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Forming a Separate LLC to Hold and License Mary's Intellectual Property:

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Mary wants to separate out the intellectual property (her tradename and copyrighted materials, trade secrets and know-how) created by her prior to the formation of Parent. She wants to continue to own her IP. Mary should consider forming an LLC to hold her IP and then licensing it to Parent in return for royalties. There are several reasons for Mary to form a separate entity to hold her IP.

(1). The LLC may be owned by a combination of the following members: Mary; a trust for Mary's parents and children; and, possibly, her IRA. This allows income to be received directly by persons whom Mary would otherwise support with after-tax dollars. If her IRA owns a significant portion of the LLC, the income received by the IRA is not currently taxed.3

If the IP is subsequently sold for a large capital gain, the proceeds will be divided among the members and Mary's share will be limited to her interest in the LLC. This reduces Mary's estate for estate-tax purposes. Also, Mary's interest in the LLC will be entitled to valuation discounts should she die owning the LLC interest.4

(2). The royalty income is not subject to employment taxes. Unlike earnings from an S corporation, which, if characterized as income from personal services is subject to employment taxes, the royalty income is not personal service income and, therefore, not subject to employment taxes.

(3). If Parent is successfully sued by a creditor or goes out of business, Mary's IP is not an asset of Parent. Parent merely has a licensing agreement which, if properly drafted, could be terminated by the LLC. The LLC could then enter into a new licensing agreement with another entity. 5


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Form an LLC with Tom to Purchase a Building:

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Mary wants to take advantage of the depressed real estate market where Parent will operate and would like to purchase a building and lease it to Parent. Mary and Tom decide to become equal members of an LLC which will purchase a building and lease it to Parent. Reasons to acquire a building and place it into an LLC include:

(1). Rents paid by Parent are not self-employment income to Tom or Mary. Future appreciation in the building will benefit Tom and Mary directly. Each can engage in estate planning by transferring membership interest to family members or trusts. Minority discount rules for valuing each member's interest in the LLC for gift and estate-tax purposes will produce a lower valuation.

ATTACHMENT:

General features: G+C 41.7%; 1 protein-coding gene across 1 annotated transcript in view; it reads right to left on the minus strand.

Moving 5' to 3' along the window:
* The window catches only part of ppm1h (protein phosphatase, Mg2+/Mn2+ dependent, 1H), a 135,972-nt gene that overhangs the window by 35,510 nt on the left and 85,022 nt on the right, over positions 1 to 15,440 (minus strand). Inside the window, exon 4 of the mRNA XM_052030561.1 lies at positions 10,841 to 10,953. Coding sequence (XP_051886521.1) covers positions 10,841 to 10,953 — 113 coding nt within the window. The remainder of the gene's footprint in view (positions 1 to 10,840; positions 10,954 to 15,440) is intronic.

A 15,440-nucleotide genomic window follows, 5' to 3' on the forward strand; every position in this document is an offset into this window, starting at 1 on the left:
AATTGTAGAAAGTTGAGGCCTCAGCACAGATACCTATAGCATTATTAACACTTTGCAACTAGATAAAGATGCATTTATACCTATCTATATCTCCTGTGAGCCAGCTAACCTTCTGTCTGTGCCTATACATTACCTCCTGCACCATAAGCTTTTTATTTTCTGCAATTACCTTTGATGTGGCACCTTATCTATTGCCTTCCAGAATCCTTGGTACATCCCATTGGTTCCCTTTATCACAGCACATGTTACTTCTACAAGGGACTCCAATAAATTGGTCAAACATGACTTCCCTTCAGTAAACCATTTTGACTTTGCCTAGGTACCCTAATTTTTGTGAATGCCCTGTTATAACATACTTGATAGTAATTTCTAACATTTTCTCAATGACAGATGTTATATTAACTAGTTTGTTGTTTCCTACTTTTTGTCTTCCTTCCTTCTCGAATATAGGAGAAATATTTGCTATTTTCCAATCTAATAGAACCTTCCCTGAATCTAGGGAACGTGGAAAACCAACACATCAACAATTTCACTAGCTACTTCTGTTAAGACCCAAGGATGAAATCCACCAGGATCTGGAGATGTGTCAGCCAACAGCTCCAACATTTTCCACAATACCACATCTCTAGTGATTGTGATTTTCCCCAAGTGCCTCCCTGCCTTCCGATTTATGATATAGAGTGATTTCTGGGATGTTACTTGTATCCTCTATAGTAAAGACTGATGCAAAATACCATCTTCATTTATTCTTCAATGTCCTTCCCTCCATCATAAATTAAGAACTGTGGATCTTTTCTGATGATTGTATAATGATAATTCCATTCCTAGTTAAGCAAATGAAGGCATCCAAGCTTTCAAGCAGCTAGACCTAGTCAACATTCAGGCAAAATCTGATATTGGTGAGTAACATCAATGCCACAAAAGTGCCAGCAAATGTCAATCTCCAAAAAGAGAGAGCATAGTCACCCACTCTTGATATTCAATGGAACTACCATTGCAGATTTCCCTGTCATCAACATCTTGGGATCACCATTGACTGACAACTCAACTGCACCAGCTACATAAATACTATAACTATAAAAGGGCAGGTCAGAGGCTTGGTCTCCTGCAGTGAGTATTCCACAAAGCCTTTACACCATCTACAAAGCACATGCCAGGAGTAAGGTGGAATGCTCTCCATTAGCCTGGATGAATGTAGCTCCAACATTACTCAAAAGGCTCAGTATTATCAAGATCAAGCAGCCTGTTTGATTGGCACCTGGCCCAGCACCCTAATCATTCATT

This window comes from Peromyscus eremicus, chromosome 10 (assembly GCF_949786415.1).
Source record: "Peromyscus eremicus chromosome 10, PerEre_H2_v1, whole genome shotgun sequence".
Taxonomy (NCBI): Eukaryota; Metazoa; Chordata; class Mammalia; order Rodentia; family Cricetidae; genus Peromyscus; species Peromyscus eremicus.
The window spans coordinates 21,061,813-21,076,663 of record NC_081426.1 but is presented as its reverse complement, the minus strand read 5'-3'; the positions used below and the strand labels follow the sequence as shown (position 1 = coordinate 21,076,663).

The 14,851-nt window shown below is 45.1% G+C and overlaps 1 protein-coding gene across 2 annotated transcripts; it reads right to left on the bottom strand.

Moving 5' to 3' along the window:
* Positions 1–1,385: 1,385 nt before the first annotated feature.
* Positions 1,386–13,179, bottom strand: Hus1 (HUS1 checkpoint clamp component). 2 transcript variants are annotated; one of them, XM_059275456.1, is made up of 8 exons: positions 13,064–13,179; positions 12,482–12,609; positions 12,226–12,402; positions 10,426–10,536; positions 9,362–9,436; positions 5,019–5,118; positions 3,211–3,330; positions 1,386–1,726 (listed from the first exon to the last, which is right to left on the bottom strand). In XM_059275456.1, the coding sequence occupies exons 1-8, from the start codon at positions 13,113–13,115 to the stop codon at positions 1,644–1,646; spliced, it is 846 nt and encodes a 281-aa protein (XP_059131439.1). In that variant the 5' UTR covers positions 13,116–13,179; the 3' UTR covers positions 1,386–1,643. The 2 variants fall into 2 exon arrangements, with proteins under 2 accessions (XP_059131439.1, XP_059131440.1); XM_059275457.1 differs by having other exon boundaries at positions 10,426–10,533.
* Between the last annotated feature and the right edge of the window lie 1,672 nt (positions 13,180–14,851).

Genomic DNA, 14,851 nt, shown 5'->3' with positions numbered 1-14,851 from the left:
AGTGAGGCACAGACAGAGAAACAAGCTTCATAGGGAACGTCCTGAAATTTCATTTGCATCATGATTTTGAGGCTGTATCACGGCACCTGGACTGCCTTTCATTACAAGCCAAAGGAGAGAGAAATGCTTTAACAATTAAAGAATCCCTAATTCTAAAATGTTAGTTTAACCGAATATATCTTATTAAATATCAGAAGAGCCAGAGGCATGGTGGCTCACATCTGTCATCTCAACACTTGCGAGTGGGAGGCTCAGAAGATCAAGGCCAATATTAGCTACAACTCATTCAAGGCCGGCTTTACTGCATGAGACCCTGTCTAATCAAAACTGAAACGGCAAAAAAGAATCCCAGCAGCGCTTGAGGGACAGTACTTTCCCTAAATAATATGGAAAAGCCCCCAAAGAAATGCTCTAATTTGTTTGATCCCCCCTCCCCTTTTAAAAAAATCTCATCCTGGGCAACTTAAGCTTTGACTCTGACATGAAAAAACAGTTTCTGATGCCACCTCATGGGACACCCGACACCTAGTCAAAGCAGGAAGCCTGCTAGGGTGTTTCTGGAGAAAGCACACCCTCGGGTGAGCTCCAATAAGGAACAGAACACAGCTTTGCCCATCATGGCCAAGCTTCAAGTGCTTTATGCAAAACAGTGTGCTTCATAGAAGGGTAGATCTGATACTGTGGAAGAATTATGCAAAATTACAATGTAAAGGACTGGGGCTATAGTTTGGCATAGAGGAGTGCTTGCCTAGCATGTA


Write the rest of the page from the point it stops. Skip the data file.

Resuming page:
(2). The building is not an asset of Parent, thus, if Parent is successfully sued, the building will not be subject to the claims of Parent's creditors.

-------------------Footnotes-----------------------

1 A "Q-sub" is a domestic corporation that qualifies as an S corporation and is 100% owned by an S corporation parent. A Q-Sub is a disregarded entity: all of its income, losses and assets flow through to the parent. A corporation must elect Q-Sub status.

2 See my article on ISOs Meet the AMT: Employees Ambushed by the Tax Code regarding the problems of an ISO issued by an S corporation which is later acquired by a public company. Also, see my Tax Prophet section on Stock Options in general.

3 If Mary has a Roth IRA as a member of the LLC, the income conceivably will never be taxed to her, provided she receives it after age 59 .

4 See generally my Tax Prophet section on Estate Planning.

5 See generally, my Tax Prophet section on Asset Protection.


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1995-2004 Robert L. Sommers, attorney-at-law, all rights reserved. This article and internet site provides information of a general nature for educational purposes only and is not intended to be legal or tax advice. This information has not been updated to reflect subsequent changes in the law, if any. Your particular facts and circumstances, and changes in the law, must be considered when applying U.S. tax law. You should always consult with a competent tax professional licensed in your state with respect to your particular situation. The Tax Prophet® is a registered trademark of Robert L. Sommers.